Hillside child support attorney divorce paternityWhen an unmarried couple has a child but later splits up, or when a married couple gets a divorce, or when a couple was not in a relationship to begin with, it is typically necessary to set up child support in which one parent makes a recurring payment to the other parent for the benefit of the child. While this is often achieved without difficulty, that is not always the case.

Child Support for Divorced Parents 

During the divorce process, child support is one of the most important child-related issues to resolve, along with the allocation of parental responsibilities (formerly referred to as custody) and parenting time (previously called visitation). In 2017, Illinois adopted what is known as an “income-sharing model” for calculating child support, in an attempt to allow children to maintain the same standard of living as they would have if their parents were married.

Child support amounts are determined from a table provided by the Illinois Department of Healthcare and Family Services (IDHFS), which takes the combined monthly net income of the parents and assigns a corresponding support figure which increases according to the number of children the parents share. Each parent is responsible for a portion of this amount based on how much they contribute to the combined income.

Sometimes, after a divorce decree is finalized, income changes or other life events necessitate a modification to the child support agreement. Post-decree matters such as this can either be negotiated between the parties or be brought to court, with the final decision being made by a judge.

Child Support for Unmarried Parents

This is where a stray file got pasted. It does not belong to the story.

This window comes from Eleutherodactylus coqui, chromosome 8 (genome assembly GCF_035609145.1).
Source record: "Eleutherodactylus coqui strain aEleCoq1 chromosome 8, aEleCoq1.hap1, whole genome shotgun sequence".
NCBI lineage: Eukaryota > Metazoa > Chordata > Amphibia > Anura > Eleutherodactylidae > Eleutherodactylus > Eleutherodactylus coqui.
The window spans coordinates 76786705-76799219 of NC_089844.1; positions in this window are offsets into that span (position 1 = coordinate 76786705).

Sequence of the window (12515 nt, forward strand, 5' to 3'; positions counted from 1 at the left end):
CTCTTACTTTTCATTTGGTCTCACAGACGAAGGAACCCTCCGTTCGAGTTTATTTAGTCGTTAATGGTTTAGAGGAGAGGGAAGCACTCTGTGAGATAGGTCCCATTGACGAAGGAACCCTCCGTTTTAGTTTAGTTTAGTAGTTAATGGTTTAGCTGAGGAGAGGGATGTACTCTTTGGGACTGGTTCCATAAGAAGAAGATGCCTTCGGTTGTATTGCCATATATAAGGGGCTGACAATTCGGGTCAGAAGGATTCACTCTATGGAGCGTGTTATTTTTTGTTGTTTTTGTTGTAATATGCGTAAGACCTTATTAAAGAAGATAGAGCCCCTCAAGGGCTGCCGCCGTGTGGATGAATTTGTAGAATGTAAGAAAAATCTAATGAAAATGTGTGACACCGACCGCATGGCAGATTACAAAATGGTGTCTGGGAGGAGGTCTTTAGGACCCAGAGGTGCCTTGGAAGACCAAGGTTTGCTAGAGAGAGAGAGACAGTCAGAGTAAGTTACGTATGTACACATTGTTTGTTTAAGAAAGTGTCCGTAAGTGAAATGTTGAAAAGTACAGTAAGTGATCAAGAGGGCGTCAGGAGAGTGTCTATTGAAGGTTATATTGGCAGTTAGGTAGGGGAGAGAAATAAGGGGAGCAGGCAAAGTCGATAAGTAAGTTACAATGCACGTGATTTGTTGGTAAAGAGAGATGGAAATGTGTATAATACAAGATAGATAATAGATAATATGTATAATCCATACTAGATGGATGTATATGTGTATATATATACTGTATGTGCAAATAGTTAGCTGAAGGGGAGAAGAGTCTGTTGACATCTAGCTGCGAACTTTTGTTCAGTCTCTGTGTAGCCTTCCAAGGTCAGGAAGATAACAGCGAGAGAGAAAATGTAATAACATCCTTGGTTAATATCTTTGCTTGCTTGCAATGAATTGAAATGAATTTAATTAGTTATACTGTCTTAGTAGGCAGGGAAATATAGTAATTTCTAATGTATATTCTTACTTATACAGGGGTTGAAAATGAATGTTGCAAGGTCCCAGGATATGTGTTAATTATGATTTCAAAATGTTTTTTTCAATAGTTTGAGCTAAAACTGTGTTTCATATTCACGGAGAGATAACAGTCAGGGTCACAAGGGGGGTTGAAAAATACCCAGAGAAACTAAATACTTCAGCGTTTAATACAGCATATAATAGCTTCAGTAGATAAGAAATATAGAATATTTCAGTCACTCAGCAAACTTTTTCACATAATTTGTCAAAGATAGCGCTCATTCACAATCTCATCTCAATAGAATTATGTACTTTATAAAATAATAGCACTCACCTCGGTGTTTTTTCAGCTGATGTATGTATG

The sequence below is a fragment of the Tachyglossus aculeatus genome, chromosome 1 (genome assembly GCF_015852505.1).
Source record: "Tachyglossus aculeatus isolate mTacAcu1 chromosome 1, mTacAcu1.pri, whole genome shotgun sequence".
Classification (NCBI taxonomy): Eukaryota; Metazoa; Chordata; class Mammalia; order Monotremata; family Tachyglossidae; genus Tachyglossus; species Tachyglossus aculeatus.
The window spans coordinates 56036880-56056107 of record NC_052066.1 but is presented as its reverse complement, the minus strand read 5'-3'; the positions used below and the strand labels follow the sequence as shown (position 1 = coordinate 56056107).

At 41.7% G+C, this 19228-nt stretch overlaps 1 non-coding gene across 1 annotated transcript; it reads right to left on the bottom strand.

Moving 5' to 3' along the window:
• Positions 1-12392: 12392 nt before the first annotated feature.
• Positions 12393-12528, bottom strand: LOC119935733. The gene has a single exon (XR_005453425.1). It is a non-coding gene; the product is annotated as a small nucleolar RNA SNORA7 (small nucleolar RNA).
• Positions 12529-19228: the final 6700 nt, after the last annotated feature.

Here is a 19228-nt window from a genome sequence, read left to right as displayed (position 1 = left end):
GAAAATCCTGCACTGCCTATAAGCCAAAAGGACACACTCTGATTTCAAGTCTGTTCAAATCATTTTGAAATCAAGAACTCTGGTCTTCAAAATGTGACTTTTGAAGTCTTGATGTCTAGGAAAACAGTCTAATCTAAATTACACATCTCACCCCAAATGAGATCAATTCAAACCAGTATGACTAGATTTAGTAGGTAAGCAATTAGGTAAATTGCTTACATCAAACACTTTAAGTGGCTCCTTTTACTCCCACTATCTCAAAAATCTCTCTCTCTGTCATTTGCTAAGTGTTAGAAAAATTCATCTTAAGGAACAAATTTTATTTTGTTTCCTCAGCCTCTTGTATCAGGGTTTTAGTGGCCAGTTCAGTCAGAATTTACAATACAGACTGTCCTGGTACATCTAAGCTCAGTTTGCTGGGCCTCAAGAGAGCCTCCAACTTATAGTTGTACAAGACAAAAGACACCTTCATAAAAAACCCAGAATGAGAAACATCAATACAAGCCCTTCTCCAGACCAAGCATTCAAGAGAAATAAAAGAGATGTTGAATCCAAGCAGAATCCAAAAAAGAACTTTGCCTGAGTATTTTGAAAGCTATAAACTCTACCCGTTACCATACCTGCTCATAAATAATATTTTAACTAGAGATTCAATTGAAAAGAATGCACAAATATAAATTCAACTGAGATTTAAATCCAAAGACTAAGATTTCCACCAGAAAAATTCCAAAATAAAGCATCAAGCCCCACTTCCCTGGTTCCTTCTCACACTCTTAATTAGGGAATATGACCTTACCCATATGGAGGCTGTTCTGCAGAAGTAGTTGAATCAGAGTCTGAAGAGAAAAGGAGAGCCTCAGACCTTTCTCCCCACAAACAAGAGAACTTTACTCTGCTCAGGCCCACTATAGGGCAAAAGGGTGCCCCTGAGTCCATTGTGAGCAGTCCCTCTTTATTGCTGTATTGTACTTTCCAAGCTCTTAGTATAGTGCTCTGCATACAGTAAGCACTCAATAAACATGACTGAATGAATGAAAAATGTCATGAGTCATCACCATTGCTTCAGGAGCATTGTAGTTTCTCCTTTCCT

For parents who are not married or in a civil union, paternity – the legal relationship between a child and father – must be established by a Court Order in order to obtain child support. Parents can do this by submitting a “Voluntary Acknowledgment of Paternity” (“VAP”) form, which adds the father’s name to the child’s birth certificate. 

If a mother is unsure who the father is, she can ask the likely individual(s) to submit to a paternity test, which compares the DNA of the mother, potential father, and the child to see if it is a match. This can be conducted by a medical professional either during or after a pregnancy.  

For alleged fathers unwilling to submit to a DNA test, or for mothers who refuse to do so, a paternity lawsuit can be filed to legally require an individual to take a paternity test. Once paternity is established, it is entered into the public record, allowing a child to receive child support from their legal parent.

Contact an Oak Park Child Support Lawyer

If you need help establishing paternity or obtaining child support, the Law Office of Vincent C. Machroli, P.C. can help you complete and file all the necessary paperwork, and also advocate for your child’s interests throughout the legal process. We can help you pursue a paternity suit and work with you to make sure your child receives the financial support they deserve. Whatever your situation, our Hillside, IL family law attorney can help. Call us at 708-449-7400 for a free consultation.

Sources:

https://www.illinois.gov/hfs/ChildSupport/parents/Pages/Paternity.aspx

https://www.illinois.gov/HFS/CHILDSUPPORT/parents/Pages/IncomeShares.aspx

https://www.illinois.gov/hfs/ChildSupport/FormsBrochures/Pages/hfs3282.aspx